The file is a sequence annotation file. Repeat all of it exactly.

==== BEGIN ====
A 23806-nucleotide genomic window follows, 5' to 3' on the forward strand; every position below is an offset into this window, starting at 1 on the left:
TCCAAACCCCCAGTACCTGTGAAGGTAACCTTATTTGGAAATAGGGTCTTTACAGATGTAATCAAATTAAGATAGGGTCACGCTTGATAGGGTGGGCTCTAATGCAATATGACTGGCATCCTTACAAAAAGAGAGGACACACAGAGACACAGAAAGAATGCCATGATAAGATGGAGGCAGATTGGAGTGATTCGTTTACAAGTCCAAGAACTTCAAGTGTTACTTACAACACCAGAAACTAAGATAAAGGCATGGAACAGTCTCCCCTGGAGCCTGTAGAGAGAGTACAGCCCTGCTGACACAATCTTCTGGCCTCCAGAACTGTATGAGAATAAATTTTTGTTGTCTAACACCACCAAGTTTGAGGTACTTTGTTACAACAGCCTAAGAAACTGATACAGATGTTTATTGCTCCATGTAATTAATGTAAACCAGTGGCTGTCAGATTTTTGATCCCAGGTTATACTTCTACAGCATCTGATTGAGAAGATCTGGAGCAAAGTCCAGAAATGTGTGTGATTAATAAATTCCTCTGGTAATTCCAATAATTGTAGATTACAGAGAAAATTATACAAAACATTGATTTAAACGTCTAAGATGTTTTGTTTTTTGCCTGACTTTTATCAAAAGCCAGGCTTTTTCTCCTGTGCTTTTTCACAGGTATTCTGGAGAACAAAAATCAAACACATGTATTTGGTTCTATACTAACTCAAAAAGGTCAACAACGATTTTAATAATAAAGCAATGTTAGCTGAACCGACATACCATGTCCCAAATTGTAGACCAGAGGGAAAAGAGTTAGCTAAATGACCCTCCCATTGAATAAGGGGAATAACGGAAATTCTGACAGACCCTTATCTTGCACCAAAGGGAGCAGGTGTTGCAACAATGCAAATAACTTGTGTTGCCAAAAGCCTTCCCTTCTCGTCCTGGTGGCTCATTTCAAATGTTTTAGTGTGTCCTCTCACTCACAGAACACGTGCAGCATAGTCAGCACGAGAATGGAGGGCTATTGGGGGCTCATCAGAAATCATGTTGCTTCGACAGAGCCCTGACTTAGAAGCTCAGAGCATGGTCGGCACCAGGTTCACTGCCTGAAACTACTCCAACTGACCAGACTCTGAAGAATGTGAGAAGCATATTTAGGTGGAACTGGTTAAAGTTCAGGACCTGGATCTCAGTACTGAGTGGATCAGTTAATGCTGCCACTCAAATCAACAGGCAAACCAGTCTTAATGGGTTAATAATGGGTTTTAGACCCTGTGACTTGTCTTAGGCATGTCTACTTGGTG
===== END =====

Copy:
A 23806-nucleotide genomic window follows, 5' to 3' on the forward strand; every position below is an offset into this window, starting at 1 on the left:
TCCAAACCCCCAGTACCTGTGAAGGTAACCTTATTTGGAAATAGGGTCTTTACAGATGTAATCAAATTAAGATAGGGTCACGCTTGATAGGGTGGGCTCTAATGCAATATGACTGGCATCCTTACAAAAAGAGAGGACACACAGAGACACAGAAAGAATGCCATGATAAGATGGAGGCAGATTGGAGTGATTCGTTTACAAGTCCAAGAACTTCAAGTGTTACTTACAACACCAGAAACTAAGATAAAGGCATGGAACAGTCTCCCCTGGAGCCTGTAGAGAGAGTACAGCCCTGCTGACACAATCTTCTGGCCTCCAGAACTGTATGAGAATAAATTTTTGTTGTCTAACACCACCAAGTTTGAGGTACTTTGTTACAACAGCCTAAGAAACTGATACAGATGTTTATTGCTCCATGTAATTAATGTAAACCAGTGGCTGTCAGATTTTTGATCCCAGGTTATACTTCTACAGCATCTGATTGAGAAGATCTGGAGCAAAGTCCAGAAATGTGTGTGATTAATAAATTCCTCTGGTAATTCCAATAATTGTAGATTACAGAGAAAATTATACAAAACATTGATTTAAACGTCTAAGATGTTTTGTTTTTTGCCTGACTTTTATCAAAAGCCAGGCTTTTTCTCCTGTGCTTTTTCACAGGTATTCTGGAGAACAAAAATCAAACACATGTATTTGGTTCTATACTAACTCAAAAAGGTCAACAACGATTTTAATAATAAAGCAATGTTAGCTGAACCGACATACCATGTCCCAAATTGTAGACCAGAGGGAAAAGAGTTAGCTAAATGACCCTCCCATTGAATAAGGGGAATAACGGAAATTCTGACAGACCCTTATCTTGCACCAAAGGGAGCAGGTGTTGCAACAATGCAAATAACTTGTGTTGCCAAAAGCCTTCCCTTCTCGTCCTGGTGGCTCATTTCAAATGTTTTAGTGTGTCCTCTCACTCACAGAACACGTGCAGCATAGTCAGCACGAGAATGGAGGGCTATTGGGGGCTCATCAGAAATCATGTTGCTTCGACAGAGCCCTGACTTAGAAGCTCAGAGCATGGTCGGCACCAGGTTCACTGCCTGAAACTACTCCAACTGACCAGACTCTGAAGAATGTGAGAAGCATATTTAGGTGGAACTGGTTAAAGTTCAGGACCTGGATCTCAGTACTGAGTGGATCAGTTAATGCTGCCACTCAAATCAACAGGCAAACCAGTCTTAATGGGTTAATAATGGGTTTTAGACCCTGTGACTTGTCTTAGGCATGTCTACTTGGTG